Parliament Closes prematurely over government failure to explain economic crises
Speaker of Parliament, Rebecca Kadaga, was on Thursday forced to close business prematurely after MPs refused to debate the president’s state of the nation address and demanded instead that the house urgently debates the current economic crises.
The MPs had converged for a third day to debate on the state of the nation adress, when NRM MP Theodore Sekikubo moved a motion that the debate be halted, until government ministers explained interventions to solve the current economic crises.
Sekikubo described it as pretentious for MPs to continue debating the president’s speech, when Ugandans are suffering from high fuel costs, high inflation rate and a surging dollar rate, which has forced traders in Kampala and some other towns to close business for a second day.
Sekikubo was supported by Sanjay Tanna, an independent MP from Tororo Municipality who demanded that debate be suspended until the ministers of Finance and that of Trade and Industry, explain to MPs what government is doing to salvage the financial crises.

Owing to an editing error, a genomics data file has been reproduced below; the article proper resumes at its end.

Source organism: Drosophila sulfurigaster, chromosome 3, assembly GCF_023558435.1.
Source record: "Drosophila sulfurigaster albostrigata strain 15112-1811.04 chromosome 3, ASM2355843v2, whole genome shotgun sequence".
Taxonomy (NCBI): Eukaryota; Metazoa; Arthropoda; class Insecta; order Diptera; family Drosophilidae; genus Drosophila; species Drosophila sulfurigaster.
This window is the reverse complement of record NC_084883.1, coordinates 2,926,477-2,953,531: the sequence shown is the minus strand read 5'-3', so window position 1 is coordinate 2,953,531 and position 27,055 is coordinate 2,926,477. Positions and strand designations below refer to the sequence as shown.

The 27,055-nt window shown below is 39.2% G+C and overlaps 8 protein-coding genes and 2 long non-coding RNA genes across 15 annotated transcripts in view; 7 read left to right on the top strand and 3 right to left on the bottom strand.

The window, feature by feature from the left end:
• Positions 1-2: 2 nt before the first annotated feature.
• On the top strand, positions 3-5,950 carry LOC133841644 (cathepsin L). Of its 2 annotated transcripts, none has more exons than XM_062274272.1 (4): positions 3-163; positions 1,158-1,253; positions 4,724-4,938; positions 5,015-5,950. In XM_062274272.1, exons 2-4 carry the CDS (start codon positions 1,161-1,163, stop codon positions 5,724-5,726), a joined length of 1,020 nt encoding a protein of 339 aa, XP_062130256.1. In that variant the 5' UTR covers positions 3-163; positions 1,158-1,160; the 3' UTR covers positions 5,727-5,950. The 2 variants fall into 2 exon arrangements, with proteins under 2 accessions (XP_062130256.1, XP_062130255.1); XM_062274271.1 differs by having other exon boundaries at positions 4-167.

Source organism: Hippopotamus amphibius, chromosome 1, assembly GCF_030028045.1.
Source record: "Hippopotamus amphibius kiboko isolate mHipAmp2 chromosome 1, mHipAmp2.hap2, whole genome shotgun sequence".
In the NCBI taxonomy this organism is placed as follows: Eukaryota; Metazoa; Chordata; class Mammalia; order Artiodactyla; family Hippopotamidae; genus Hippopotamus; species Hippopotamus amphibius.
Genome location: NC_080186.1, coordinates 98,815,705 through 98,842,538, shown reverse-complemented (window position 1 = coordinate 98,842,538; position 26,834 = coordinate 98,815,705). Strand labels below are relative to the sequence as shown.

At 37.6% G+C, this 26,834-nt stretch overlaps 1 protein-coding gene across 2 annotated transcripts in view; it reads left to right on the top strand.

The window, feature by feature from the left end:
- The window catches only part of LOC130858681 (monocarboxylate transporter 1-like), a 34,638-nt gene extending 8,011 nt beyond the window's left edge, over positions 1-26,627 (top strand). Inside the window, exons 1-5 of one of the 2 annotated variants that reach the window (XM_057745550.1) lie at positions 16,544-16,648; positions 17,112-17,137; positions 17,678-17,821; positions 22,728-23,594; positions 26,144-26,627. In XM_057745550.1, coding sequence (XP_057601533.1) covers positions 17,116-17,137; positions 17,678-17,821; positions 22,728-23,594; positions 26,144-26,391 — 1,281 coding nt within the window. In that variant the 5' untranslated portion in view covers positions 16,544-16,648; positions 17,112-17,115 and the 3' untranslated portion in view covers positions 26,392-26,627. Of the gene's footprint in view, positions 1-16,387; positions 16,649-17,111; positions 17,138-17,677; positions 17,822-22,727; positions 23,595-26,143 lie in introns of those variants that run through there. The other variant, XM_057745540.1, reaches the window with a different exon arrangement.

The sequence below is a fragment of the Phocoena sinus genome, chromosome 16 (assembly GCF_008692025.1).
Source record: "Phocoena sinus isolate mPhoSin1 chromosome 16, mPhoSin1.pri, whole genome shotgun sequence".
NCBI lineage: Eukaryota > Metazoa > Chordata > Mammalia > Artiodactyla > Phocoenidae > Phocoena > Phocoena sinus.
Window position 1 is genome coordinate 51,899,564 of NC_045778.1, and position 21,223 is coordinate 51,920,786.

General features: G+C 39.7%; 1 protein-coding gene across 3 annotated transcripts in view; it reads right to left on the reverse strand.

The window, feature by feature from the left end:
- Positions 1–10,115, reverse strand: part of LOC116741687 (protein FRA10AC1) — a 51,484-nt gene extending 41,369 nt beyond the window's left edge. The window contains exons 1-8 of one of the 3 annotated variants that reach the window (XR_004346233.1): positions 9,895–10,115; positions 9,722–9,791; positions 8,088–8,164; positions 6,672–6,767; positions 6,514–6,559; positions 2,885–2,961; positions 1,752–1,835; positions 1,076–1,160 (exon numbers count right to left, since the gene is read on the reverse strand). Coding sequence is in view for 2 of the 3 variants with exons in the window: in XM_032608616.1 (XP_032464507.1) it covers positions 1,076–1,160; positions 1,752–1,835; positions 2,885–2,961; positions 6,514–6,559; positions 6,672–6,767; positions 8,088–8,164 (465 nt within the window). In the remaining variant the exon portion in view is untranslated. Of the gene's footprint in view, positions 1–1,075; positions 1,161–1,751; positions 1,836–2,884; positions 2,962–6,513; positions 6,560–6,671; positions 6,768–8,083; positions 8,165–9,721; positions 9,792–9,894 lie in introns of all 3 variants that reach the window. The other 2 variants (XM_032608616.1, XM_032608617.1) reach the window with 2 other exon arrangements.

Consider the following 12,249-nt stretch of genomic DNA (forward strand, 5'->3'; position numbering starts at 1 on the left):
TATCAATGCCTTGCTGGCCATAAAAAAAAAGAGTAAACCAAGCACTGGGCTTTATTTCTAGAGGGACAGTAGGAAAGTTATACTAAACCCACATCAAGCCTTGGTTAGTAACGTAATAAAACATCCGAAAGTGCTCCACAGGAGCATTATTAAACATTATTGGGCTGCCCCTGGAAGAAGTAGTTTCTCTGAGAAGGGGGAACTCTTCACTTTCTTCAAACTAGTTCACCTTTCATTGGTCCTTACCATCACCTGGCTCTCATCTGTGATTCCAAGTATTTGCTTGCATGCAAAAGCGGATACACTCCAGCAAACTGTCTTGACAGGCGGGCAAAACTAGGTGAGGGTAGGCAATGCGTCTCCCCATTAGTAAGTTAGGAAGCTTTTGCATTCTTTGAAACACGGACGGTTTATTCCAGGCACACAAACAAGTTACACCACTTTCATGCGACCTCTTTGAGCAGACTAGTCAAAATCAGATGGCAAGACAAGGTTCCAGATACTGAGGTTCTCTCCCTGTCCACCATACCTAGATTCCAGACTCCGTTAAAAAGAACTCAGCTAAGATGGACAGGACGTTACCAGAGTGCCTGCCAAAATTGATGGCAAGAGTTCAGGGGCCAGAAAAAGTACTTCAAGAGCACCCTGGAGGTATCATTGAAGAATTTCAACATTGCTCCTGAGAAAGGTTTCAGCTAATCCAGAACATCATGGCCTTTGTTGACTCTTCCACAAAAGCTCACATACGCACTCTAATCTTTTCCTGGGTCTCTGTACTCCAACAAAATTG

Tanna said the Uganda Revenue Authority was taxing traders using the dollar rate forcing the cost of business to go high and government was not offering any tangible solution.
Trade minister, Amelia Kyambadde, on Wednesday promised to present a comprehensive report to the MPs today. Unfortunately, she did not turn up at parliament and neither did that of finance.
With more pressure piling, the Speaker ruled that she was suspending parliament until Friday and demanded that the two ministries turn up to explain what government is doing to resolve the crises.
Kadaga said she was disappointed that government ministers were stalling her work programme after they promised explanation.
Deputy Leader of government business and third deputy prime minister, Moses Ali, told journalists later that the ministers could not come to the house, because they were not prepared with a response. He refused to apologise for the absence of the ministers arguing that there was no mistake they had made.
Ali said that President Museveni was going to meet the traders anytime in order to listen to their grievances before a better response could be made to the country. He asked the MPs to be patient, because the economic pressures had happened too fast without government getting a solution to them.
He said government would not act in panic to the crises.
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